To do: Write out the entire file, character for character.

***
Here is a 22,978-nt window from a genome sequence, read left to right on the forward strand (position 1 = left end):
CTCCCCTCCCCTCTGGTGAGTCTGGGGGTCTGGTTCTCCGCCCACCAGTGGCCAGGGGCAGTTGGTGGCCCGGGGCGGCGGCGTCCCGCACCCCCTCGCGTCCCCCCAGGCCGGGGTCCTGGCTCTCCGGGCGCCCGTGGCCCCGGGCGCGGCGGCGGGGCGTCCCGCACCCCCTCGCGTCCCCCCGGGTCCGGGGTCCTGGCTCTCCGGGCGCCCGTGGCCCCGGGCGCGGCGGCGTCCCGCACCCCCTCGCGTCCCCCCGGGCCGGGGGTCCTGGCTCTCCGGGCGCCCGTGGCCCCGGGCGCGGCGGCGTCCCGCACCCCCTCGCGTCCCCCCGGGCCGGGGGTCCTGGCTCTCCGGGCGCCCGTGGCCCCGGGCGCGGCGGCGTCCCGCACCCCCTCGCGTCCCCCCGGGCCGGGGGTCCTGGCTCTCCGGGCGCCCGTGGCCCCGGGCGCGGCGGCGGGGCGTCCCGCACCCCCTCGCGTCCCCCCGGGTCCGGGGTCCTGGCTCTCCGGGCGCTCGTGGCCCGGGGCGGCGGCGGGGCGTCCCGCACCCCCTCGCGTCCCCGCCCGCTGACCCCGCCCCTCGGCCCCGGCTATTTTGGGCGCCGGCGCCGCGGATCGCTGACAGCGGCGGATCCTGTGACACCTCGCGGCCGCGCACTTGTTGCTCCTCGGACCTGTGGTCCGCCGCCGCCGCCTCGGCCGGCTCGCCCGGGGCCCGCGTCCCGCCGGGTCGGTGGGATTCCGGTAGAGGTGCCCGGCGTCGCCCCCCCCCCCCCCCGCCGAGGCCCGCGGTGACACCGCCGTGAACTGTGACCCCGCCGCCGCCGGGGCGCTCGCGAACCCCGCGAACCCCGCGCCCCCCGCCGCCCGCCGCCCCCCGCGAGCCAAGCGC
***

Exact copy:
Here is a 22,978-nt window from a genome sequence, read left to right on the forward strand (position 1 = left end):
CTCCCCTCCCCTCTGGTGAGTCTGGGGGTCTGGTTCTCCGCCCACCAGTGGCCAGGGGCAGTTGGTGGCCCGGGGCGGCGGCGTCCCGCACCCCCTCGCGTCCCCCCAGGCCGGGGTCCTGGCTCTCCGGGCGCCCGTGGCCCCGGGCGCGGCGGCGGGGCGTCCCGCACCCCCTCGCGTCCCCCCGGGTCCGGGGTCCTGGCTCTCCGGGCGCCCGTGGCCCCGGGCGCGGCGGCGTCCCGCACCCCCTCGCGTCCCCCCGGGCCGGGGGTCCTGGCTCTCCGGGCGCCCGTGGCCCCGGGCGCGGCGGCGTCCCGCACCCCCTCGCGTCCCCCCGGGCCGGGGGTCCTGGCTCTCCGGGCGCCCGTGGCCCCGGGCGCGGCGGCGTCCCGCACCCCCTCGCGTCCCCCCGGGCCGGGGGTCCTGGCTCTCCGGGCGCCCGTGGCCCCGGGCGCGGCGGCGGGGCGTCCCGCACCCCCTCGCGTCCCCCCGGGTCCGGGGTCCTGGCTCTCCGGGCGCTCGTGGCCCGGGGCGGCGGCGGGGCGTCCCGCACCCCCTCGCGTCCCCGCCCGCTGACCCCGCCCCTCGGCCCCGGCTATTTTGGGCGCCGGCGCCGCGGATCGCTGACAGCGGCGGATCCTGTGACACCTCGCGGCCGCGCACTTGTTGCTCCTCGGACCTGTGGTCCGCCGCCGCCGCCTCGGCCGGCTCGCCCGGGGCCCGCGTCCCGCCGGGTCGGTGGGATTCCGGTAGAGGTGCCCGGCGTCGCCCCCCCCCCCCCCCGCCGAGGCCCGCGGTGACACCGCCGTGAACTGTGACCCCGCCGCCGCCGGGGCGCTCGCGAACCCCGCGAACCCCGCGCCCCCCGCCGCCCGCCGCCCCCCGCGAGCCAAGCGC